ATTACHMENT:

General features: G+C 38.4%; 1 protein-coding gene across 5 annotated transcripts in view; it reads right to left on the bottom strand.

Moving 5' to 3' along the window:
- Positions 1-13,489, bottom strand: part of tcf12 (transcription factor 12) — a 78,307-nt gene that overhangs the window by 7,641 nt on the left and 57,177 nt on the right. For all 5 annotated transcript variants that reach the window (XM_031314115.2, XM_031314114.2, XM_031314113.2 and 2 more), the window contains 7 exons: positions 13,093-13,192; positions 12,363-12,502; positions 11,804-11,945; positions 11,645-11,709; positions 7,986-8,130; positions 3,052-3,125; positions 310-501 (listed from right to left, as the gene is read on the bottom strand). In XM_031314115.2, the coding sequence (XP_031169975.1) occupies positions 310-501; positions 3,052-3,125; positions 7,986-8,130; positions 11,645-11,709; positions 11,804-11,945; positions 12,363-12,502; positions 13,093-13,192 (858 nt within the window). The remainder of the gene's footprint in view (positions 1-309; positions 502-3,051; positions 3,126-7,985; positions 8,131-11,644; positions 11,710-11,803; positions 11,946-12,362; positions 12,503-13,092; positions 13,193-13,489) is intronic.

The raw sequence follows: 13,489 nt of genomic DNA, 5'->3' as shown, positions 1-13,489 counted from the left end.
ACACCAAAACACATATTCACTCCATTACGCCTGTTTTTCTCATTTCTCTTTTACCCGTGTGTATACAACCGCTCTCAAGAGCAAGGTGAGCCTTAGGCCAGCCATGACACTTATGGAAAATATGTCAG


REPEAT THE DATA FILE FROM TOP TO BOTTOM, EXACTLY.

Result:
General features: G+C 38.4%; 1 protein-coding gene across 5 annotated transcripts in view; it reads right to left on the bottom strand.

Moving 5' to 3' along the window:
- Positions 1-13,489, bottom strand: part of tcf12 (transcription factor 12) — a 78,307-nt gene that overhangs the window by 7,641 nt on the left and 57,177 nt on the right. For all 5 annotated transcript variants that reach the window (XM_031314115.2, XM_031314114.2, XM_031314113.2 and 2 more), the window contains 7 exons: positions 13,093-13,192; positions 12,363-12,502; positions 11,804-11,945; positions 11,645-11,709; positions 7,986-8,130; positions 3,052-3,125; positions 310-501 (listed from right to left, as the gene is read on the bottom strand). In XM_031314115.2, the coding sequence (XP_031169975.1) occupies positions 310-501; positions 3,052-3,125; positions 7,986-8,130; positions 11,645-11,709; positions 11,804-11,945; positions 12,363-12,502; positions 13,093-13,192 (858 nt within the window). The remainder of the gene's footprint in view (positions 1-309; positions 502-3,051; positions 3,126-7,985; positions 8,131-11,644; positions 11,710-11,803; positions 11,946-12,362; positions 12,503-13,092; positions 13,193-13,489) is intronic.

The raw sequence follows: 13,489 nt of genomic DNA, 5'->3' as shown, positions 1-13,489 counted from the left end.
ACACCAAAACACATATTCACTCCATTACGCCTGTTTTTCTCATTTCTCTTTTACCCGTGTGTATACAACCGCTCTCAAGAGCAAGGTGAGCCTTAGGCCAGCCATGACACTTATGGAAAATATGTCAG